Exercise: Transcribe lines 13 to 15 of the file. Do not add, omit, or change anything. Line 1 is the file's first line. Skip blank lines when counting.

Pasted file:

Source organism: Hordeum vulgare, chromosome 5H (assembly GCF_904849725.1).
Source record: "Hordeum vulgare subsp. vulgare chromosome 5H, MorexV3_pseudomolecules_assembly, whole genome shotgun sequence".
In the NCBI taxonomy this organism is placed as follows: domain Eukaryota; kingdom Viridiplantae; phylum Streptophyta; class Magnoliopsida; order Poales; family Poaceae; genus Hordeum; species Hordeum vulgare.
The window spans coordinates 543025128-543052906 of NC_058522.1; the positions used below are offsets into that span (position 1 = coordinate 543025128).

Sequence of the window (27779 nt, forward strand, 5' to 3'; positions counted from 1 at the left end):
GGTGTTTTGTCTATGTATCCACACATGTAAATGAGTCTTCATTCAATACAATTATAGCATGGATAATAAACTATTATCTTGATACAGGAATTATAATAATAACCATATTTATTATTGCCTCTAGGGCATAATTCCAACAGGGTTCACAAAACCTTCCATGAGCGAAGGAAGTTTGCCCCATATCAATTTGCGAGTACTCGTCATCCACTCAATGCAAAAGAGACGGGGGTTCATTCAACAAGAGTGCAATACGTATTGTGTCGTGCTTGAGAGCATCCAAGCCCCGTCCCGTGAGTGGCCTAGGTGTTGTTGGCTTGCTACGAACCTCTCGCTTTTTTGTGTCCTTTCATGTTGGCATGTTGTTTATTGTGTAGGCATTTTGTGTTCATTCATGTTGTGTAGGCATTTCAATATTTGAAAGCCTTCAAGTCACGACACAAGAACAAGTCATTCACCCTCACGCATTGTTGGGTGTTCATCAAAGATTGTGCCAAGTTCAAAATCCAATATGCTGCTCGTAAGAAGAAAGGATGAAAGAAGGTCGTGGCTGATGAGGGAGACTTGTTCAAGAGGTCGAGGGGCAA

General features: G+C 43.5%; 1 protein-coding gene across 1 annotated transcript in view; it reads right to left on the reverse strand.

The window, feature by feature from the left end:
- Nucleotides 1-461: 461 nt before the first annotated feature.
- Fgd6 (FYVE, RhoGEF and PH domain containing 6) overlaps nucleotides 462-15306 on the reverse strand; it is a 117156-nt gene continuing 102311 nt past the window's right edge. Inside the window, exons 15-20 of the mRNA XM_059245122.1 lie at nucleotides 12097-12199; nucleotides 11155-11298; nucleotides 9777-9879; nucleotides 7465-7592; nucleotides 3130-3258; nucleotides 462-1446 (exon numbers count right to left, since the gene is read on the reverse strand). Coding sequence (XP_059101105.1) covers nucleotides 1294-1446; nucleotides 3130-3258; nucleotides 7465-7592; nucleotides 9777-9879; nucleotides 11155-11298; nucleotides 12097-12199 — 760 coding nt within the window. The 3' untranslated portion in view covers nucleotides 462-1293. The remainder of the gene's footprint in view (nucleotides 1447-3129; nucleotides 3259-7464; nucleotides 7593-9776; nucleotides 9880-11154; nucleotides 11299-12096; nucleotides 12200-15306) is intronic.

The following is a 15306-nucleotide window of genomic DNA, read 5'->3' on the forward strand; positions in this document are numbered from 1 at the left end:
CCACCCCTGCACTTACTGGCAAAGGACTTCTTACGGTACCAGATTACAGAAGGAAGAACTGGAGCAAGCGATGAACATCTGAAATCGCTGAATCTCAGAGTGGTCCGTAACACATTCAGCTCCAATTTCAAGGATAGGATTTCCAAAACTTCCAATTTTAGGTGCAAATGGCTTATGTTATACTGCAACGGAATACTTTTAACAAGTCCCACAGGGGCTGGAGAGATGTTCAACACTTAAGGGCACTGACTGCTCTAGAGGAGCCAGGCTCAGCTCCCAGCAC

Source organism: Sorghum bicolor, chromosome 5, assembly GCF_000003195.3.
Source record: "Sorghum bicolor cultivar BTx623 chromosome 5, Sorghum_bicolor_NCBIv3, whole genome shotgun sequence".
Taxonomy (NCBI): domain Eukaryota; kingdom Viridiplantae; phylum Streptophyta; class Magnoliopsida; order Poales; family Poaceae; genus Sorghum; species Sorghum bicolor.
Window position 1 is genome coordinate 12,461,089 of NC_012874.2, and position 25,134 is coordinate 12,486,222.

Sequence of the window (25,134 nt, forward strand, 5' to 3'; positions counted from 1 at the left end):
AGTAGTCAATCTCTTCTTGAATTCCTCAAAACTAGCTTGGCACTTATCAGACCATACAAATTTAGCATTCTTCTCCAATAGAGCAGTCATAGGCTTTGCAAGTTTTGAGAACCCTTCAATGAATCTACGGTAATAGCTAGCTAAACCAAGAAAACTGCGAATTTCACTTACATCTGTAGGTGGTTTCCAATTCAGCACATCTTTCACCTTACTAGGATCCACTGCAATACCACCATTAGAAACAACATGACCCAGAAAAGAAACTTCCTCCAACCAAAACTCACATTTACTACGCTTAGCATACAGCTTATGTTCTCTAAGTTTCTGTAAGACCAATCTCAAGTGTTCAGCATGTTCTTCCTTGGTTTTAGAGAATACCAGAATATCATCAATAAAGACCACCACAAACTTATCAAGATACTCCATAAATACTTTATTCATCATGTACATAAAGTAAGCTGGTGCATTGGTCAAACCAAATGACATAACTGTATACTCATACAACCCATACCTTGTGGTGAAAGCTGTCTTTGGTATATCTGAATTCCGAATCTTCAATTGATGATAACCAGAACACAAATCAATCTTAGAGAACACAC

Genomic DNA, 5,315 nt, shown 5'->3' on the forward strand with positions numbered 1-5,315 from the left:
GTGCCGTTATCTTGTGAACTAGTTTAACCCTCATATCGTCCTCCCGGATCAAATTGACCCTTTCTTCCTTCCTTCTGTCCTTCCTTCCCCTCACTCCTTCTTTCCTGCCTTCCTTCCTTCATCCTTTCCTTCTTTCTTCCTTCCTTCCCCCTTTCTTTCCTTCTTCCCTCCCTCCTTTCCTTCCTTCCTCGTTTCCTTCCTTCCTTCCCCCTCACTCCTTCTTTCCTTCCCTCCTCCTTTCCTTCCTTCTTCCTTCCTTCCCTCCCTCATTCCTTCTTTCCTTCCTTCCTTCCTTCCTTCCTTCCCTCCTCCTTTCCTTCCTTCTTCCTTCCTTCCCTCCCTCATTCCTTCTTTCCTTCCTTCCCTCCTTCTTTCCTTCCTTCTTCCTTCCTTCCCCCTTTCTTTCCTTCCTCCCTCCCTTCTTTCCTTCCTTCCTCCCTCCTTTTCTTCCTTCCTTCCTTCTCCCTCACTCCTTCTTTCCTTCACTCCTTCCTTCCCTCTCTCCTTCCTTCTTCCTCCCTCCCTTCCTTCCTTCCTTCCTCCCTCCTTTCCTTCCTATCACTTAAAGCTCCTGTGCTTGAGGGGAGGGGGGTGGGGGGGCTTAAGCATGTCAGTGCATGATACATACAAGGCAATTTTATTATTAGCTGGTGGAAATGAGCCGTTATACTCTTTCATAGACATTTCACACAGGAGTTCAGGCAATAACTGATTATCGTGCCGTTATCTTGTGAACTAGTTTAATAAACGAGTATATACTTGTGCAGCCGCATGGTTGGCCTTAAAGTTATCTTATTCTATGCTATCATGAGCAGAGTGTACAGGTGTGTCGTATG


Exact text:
Source organism: Sorghum bicolor, chromosome 5, assembly GCF_000003195.3.
Source record: "Sorghum bicolor cultivar BTx623 chromosome 5, Sorghum_bicolor_NCBIv3, whole genome shotgun sequence".
Taxonomy (NCBI): domain Eukaryota; kingdom Viridiplantae; phylum Streptophyta; class Magnoliopsida; order Poales; family Poaceae; genus Sorghum; species Sorghum bicolor.